Working from home captures a glance of narrowing emissions for a possible healthier planet

Carbon emissions are falling at a historic rate. Renewable energy sources in Europe and America are on a movement to outproduce coal this year for the first time on record. A clear and cleaner path forward exists.

Words by Louis Oliver


uring the COVID-19 pandemic, large numbers of people started working from home. This has great implications on the oil industry and fewer commuters were mobilised. Electricity prices in Twitter said its employees could continue working from home indefinitely.

An analysis from IEA showed that if everybody able to work from home worldwide were to do so for just one day a week, it would save around 1% of global oil consumption for road passenger transport per year. Taking into account the increase this would bring in energy use by households, the overall impact on global CO2 emissions would be an annual decline of twenty for million tonnes (Mt) – equivalent to the bulk of Greater London’s annual CO2 emissions.

While governments have been putting in place sustainable alternatives ways of commuting while the streets remain empty, there is no guarantee that automobile use will stay below the previous numbers in the immediate aftermath of lockdowns. Urged by known health risks, the shift away from public transport could continue as the need for mobility returns to routine, commencing a significant rebound in oil consumption.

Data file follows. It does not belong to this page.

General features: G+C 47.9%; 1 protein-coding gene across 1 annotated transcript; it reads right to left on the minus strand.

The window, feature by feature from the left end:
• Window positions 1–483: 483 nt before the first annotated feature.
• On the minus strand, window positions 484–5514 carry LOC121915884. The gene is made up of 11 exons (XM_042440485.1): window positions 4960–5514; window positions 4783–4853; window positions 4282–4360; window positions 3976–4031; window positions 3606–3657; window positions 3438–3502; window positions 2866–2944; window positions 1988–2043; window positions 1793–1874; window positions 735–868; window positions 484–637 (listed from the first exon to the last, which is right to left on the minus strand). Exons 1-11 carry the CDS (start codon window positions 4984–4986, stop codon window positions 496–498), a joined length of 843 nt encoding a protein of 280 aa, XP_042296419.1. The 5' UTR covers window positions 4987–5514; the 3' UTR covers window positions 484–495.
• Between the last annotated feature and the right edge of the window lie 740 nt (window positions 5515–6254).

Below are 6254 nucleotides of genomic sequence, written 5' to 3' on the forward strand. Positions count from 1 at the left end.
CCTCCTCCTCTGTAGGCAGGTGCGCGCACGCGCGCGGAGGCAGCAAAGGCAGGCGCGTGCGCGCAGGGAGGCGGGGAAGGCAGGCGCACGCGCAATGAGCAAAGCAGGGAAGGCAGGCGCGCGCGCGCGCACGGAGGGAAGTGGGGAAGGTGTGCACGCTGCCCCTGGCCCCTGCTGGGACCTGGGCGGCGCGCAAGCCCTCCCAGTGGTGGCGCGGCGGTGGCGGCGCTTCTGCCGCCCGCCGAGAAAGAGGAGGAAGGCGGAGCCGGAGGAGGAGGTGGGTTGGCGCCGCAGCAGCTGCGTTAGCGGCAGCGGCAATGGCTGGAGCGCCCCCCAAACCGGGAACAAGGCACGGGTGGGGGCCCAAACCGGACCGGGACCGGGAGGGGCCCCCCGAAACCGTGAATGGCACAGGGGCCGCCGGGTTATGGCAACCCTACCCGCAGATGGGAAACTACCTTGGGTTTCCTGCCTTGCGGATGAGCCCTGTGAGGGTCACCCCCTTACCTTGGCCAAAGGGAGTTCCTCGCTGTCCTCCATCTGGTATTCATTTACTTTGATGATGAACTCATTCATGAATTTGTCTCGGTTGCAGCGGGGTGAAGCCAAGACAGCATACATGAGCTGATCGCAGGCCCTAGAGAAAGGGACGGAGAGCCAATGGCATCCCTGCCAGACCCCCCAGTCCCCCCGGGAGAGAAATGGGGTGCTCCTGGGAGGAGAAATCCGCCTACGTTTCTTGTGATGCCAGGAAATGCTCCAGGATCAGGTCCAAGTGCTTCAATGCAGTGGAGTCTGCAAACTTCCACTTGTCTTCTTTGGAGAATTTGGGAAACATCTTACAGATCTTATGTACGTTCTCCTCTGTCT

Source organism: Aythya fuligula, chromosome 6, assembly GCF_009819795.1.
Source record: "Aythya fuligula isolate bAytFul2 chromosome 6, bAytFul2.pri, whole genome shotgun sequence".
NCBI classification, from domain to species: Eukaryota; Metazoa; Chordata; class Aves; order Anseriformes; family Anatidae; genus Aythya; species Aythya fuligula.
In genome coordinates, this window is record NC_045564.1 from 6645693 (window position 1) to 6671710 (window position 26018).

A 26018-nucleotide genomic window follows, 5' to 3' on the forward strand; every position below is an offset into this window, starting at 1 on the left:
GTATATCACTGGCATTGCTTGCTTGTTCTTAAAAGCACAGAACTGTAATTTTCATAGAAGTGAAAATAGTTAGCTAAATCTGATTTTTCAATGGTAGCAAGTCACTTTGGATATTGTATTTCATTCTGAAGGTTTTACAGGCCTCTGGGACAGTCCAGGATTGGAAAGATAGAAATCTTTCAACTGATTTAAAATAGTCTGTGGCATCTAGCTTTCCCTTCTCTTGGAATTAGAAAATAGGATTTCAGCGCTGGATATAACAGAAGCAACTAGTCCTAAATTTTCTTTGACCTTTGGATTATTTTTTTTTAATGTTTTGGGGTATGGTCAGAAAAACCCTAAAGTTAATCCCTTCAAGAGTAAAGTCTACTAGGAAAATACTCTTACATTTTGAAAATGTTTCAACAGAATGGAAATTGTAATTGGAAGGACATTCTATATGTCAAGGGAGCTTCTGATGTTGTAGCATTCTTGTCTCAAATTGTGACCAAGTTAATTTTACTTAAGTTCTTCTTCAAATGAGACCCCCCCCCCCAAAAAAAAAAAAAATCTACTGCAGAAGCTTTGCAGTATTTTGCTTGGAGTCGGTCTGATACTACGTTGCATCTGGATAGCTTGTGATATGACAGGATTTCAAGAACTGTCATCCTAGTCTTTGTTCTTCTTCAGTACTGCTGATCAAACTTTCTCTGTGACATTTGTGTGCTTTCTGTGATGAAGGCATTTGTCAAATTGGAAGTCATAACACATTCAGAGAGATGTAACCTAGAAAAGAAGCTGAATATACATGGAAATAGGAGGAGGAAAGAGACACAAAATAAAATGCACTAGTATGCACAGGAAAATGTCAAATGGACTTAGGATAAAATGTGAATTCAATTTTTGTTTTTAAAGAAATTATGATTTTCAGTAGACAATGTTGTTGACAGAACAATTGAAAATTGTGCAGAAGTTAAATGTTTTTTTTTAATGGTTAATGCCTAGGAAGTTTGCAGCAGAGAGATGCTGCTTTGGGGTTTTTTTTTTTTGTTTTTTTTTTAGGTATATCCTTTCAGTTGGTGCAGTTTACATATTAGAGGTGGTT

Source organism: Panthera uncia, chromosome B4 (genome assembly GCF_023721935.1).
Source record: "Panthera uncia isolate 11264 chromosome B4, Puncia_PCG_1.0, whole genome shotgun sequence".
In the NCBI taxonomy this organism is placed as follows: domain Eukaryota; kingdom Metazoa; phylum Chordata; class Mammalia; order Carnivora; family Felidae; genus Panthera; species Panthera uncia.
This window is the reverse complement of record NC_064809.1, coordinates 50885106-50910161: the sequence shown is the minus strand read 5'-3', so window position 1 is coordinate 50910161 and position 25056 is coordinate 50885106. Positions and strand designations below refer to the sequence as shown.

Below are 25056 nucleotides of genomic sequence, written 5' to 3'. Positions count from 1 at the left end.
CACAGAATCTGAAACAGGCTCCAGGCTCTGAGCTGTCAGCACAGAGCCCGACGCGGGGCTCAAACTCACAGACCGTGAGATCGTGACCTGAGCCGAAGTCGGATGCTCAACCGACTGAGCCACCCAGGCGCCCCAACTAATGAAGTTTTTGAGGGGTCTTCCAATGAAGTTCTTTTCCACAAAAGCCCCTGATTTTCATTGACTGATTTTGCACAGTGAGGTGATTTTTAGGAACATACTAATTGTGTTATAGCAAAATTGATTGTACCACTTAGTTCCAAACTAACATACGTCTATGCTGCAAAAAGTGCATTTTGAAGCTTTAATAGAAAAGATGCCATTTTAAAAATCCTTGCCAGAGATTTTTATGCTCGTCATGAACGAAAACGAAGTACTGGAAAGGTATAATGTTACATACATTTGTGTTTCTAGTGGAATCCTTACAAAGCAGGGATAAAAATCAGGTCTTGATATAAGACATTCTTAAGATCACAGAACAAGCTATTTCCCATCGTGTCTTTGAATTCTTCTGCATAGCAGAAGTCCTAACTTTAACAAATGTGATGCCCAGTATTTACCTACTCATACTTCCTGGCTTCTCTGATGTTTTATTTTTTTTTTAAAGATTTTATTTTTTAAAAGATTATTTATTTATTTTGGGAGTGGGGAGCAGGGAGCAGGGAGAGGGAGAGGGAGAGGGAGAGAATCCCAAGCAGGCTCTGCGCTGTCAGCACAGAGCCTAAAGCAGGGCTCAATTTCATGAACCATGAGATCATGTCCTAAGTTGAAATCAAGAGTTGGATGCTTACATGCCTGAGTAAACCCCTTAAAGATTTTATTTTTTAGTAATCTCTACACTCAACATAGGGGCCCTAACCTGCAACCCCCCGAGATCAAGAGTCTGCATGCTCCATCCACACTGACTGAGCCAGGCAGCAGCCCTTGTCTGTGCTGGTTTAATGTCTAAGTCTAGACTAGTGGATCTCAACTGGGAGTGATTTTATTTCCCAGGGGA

The consequence of working from home on transport differs extensively depending on the region and the time of year. In the United States, the average one-way commute by car is around eighteen kilometres, and over three-quarters of car commuters travel alone, according to the US Census Bureau. In Europe, the average one-way car commute is fifteen kilometres, and in China, it is eight kilometres, with significant variations between urban and rural commutes. Differences in fuel efficiency also matter as the average car in the United States consumes around forty-five per cent more fuel than the average in Europe for a trip of the same length.

The short term gains received from the current lockdown are unclear on how it'll last in the long-term. However, permanent home working could lead to people living farther from their place of work, potentially offsetting the demand reductions in energy for commuting